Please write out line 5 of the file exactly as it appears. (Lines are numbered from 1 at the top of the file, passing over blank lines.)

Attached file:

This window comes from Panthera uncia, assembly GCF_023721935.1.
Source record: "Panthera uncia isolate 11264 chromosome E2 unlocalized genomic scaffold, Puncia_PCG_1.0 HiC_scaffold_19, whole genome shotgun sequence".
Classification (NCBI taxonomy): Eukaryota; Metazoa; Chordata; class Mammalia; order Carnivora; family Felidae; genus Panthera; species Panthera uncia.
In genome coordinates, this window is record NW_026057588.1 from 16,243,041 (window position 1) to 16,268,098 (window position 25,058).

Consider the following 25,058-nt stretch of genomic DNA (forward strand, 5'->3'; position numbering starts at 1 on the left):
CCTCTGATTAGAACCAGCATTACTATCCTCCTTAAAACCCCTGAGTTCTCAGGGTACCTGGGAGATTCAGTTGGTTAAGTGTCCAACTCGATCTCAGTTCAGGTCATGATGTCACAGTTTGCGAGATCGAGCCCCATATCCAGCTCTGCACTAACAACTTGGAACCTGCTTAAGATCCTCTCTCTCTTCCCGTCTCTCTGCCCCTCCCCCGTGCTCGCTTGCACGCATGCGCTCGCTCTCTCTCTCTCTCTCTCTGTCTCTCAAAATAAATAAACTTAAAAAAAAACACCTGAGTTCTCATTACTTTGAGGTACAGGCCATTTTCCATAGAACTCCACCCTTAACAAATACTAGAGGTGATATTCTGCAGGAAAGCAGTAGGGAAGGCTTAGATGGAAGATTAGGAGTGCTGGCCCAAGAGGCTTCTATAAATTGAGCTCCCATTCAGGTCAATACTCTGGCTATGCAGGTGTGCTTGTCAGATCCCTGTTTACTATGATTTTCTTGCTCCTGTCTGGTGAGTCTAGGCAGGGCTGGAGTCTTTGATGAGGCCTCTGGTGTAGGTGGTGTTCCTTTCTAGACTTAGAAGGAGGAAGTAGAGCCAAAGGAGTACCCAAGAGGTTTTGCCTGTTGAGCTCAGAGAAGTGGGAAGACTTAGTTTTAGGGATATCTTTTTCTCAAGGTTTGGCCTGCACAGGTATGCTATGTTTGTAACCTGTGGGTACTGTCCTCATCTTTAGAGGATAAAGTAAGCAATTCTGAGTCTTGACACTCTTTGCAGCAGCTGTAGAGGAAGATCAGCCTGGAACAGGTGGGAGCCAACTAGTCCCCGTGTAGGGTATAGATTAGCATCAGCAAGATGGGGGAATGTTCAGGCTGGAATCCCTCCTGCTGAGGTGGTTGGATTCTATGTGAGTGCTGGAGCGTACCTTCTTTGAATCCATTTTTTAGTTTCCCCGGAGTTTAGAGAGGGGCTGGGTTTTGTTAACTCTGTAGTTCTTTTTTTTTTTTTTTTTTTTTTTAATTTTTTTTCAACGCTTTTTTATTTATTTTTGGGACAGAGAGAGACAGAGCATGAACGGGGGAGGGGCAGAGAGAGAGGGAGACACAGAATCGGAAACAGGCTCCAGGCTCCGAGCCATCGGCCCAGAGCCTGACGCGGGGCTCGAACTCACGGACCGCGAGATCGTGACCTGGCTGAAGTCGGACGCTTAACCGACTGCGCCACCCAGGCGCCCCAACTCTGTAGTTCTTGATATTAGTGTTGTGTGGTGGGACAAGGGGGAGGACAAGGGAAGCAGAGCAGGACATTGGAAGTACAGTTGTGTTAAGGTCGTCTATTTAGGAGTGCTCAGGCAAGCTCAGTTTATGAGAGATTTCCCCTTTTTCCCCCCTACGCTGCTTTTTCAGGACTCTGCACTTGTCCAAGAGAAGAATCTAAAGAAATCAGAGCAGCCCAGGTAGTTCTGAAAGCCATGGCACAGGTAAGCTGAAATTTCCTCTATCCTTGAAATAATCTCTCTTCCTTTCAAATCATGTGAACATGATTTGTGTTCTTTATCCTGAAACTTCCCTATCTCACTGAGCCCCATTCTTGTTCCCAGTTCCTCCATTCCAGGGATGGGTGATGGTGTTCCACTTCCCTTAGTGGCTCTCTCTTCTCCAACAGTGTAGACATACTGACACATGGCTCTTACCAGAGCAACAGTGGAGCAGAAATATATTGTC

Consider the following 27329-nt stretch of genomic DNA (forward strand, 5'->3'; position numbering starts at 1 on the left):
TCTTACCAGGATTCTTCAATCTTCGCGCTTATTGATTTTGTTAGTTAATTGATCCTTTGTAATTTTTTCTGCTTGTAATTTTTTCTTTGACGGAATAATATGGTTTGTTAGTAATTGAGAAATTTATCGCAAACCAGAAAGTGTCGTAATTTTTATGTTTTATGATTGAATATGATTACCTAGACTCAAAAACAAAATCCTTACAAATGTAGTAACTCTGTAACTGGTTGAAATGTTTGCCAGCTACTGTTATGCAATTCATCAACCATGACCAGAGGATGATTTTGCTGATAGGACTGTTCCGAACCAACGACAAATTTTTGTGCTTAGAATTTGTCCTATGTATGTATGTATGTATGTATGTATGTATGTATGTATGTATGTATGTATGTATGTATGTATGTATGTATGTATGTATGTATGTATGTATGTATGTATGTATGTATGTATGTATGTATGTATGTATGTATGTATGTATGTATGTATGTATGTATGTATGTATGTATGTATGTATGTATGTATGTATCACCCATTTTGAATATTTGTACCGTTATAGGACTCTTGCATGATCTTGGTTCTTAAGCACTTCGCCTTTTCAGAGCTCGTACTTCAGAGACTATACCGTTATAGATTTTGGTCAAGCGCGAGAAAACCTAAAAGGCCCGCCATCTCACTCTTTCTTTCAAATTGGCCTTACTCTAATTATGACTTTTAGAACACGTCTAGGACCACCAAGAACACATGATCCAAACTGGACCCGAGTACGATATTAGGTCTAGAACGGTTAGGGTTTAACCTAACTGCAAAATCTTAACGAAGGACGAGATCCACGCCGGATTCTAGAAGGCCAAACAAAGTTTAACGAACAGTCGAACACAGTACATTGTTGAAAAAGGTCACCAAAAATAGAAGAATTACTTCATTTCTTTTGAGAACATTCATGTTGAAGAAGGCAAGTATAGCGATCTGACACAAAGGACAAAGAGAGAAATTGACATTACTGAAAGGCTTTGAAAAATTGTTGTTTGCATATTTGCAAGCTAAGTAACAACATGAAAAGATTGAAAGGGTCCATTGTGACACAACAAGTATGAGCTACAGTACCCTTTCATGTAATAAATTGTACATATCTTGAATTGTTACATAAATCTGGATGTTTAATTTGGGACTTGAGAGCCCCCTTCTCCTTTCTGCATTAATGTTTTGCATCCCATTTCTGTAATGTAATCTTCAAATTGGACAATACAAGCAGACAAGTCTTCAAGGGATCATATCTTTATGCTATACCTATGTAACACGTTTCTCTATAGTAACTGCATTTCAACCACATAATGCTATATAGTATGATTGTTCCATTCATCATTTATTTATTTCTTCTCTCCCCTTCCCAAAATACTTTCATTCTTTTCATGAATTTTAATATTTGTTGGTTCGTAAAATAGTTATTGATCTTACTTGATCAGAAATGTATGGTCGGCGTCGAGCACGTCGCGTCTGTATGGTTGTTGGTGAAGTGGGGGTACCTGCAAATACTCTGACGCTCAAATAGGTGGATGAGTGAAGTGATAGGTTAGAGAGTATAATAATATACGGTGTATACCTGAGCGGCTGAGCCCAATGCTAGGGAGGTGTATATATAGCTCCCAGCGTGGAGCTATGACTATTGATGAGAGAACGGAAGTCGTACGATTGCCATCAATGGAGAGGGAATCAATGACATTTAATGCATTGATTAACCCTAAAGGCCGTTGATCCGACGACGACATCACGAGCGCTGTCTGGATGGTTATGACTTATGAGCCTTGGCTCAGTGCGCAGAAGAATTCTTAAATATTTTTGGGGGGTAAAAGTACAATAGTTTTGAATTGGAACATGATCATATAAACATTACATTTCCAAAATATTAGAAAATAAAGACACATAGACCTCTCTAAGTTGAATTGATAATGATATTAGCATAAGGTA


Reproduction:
Consider the following 25,058-nt stretch of genomic DNA (forward strand, 5'->3'; position numbering starts at 1 on the left):